Lesson 6 (Donn) - The (British) empire strikes back, American Revolution Illustration

Mr. Donn's Lesson Plans
American Revolution
Lesson Six

The (British) empire strikes back

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American Revolution Lesson Six

The (British) empire strikes back.

New York, Philadelphia

Fit this lesson after 5 and before 7. It can be attached to either one as it is very short, or it can stand alone.

I like to start this by playing Star Wars music and having a picture of the Movie Poster up to see. Just a little fun.

After being chased out of Boston, the British army Was looking for a good place to reenter the colonies. The British had the world's largest and best navy. The colonists had no navy. So a place made up of islands and rivers would seem to give the advantage to the British.

They decided on New York.

Ask students why the British might have chosen New York. Show them a map of colonial New York and see if they come up with different ideas.

New York was chosen because of its large harbor, all of the rivers in and around it, and all of the islands that make up New York City.

Washington's spies told him of the British plans so he rushed his army to New York and prepared to defend it. To no avail.

Washington tried to defend New York City but was defeated four times by the British. He finally abandoned New York.

A good map and description of the battle can be found here.

Ask students why the loss of New York was a major blow against the colonies.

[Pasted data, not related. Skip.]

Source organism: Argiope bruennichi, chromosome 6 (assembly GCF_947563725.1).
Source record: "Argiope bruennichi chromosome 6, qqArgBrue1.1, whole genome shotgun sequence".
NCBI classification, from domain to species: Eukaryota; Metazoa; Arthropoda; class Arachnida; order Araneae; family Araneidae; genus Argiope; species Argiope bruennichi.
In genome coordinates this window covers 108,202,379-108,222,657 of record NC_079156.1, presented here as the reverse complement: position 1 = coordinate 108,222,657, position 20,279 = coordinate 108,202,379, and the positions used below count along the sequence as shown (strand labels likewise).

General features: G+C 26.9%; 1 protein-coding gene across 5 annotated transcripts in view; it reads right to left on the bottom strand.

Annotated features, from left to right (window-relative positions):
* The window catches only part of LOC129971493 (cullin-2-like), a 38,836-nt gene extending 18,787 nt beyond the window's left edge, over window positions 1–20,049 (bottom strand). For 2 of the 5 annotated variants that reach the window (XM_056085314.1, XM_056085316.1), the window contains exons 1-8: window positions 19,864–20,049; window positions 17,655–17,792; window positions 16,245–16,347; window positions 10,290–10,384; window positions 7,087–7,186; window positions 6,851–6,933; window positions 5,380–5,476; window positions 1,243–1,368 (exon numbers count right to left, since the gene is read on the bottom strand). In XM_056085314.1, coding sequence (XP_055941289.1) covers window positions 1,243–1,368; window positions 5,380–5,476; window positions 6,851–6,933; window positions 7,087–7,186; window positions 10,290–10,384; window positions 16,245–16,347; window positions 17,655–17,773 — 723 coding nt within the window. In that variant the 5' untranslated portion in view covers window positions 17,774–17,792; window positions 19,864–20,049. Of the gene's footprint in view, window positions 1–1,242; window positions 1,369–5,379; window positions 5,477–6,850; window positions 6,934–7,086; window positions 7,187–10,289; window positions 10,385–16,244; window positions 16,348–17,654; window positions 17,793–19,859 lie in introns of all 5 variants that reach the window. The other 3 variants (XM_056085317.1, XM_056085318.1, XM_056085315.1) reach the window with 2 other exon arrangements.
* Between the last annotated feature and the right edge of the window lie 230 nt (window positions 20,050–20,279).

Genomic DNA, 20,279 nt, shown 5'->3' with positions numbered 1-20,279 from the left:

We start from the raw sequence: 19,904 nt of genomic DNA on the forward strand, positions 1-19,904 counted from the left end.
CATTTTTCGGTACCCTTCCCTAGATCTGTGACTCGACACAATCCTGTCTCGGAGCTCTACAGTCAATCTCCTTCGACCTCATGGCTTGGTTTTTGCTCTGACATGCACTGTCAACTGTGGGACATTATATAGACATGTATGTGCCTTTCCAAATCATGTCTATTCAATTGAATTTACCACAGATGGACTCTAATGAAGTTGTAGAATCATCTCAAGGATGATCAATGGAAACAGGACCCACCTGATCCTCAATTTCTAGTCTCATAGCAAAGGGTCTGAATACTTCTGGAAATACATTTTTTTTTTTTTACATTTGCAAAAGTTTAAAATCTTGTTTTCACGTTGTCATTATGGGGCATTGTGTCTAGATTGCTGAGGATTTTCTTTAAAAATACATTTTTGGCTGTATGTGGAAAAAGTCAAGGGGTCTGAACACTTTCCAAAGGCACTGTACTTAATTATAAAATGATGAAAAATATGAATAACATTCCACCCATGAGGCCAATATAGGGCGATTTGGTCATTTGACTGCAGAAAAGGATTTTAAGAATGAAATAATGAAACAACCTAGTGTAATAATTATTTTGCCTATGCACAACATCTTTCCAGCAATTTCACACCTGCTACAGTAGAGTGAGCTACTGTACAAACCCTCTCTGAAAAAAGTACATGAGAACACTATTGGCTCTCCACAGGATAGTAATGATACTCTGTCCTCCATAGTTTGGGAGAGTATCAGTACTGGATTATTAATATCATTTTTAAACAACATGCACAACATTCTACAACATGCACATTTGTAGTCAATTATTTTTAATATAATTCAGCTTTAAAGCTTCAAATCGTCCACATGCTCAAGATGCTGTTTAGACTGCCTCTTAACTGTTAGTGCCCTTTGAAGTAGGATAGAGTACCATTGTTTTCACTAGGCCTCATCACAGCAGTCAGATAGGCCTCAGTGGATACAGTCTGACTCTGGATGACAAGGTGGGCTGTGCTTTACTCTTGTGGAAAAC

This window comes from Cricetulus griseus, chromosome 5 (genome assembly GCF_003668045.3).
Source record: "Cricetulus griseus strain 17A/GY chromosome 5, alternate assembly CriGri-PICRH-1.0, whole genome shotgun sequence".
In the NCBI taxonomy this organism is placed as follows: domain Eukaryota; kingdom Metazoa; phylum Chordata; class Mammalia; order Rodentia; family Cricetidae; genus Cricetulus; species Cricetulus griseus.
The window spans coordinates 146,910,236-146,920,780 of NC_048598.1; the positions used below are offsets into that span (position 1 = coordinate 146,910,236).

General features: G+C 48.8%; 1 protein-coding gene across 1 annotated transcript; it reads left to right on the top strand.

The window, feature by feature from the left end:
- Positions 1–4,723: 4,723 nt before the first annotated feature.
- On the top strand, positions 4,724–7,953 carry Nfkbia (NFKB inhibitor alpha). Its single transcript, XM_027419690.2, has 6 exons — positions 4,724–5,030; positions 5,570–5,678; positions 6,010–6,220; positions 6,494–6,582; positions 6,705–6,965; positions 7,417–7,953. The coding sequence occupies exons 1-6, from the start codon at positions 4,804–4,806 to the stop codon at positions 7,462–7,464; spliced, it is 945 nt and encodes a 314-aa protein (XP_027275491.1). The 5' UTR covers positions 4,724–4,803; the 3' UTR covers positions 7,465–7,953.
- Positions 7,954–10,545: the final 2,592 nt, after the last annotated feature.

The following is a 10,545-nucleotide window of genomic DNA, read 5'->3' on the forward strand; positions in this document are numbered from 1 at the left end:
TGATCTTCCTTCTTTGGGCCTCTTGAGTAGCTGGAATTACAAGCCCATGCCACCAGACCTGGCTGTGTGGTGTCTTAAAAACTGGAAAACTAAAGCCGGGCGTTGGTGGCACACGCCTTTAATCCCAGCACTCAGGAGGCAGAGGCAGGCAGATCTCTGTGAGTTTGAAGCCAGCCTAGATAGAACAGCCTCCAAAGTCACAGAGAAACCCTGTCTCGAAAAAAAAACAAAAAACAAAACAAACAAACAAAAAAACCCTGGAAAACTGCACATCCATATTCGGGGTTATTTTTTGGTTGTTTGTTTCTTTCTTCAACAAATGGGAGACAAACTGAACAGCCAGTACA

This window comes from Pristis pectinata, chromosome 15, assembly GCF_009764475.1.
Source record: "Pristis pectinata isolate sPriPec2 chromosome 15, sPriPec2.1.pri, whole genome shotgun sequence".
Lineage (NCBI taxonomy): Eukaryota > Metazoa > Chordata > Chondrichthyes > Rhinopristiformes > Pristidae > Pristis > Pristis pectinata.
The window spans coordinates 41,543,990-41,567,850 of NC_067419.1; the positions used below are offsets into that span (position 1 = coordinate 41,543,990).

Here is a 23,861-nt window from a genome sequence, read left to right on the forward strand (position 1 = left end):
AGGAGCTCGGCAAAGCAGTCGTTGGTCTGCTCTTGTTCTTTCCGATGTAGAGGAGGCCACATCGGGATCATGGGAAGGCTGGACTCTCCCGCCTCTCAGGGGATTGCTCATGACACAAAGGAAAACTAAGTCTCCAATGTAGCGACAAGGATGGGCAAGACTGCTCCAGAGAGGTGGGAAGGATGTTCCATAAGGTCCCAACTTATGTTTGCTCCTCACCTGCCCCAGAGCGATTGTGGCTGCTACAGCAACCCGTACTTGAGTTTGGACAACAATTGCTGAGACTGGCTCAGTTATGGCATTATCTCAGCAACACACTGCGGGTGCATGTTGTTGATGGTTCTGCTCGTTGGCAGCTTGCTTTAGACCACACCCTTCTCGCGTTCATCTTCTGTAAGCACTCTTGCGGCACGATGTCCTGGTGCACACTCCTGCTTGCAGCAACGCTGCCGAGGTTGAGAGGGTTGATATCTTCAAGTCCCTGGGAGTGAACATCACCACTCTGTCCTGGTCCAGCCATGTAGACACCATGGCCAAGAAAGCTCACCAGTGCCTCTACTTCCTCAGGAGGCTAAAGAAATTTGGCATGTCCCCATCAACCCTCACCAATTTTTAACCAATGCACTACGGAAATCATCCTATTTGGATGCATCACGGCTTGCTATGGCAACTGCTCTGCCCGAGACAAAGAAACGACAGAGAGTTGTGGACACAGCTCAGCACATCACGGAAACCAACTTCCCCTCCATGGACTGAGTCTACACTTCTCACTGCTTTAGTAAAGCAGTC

1. Major port for the British to get supplies

2. Largest American city.

3. Centralized Location in the colonies.

4. Easy River access to the interior.

The loss of New York and the defeat of General Washington at the battles of Long Island, Harlem Heights, White Plains, and Fort Washington allowed the British to do pretty much whatever they wanted to do next. So they set their sights on Philadelphia, the Capital of the 13 colonies and the home of the Continental Congress and Independence Hall.

As the British marched toward Philadelphia, Washington and his defeated army could only watch. The Continental Congress had to flee, moving away from the advancing British. The British felt very confident about victory and an end to the rebellion. With winter starting the British army settled into Philadelphia and the surrounding town to wait for spring to beat those pesky Colonials.

What happened next? See Lesson 7a

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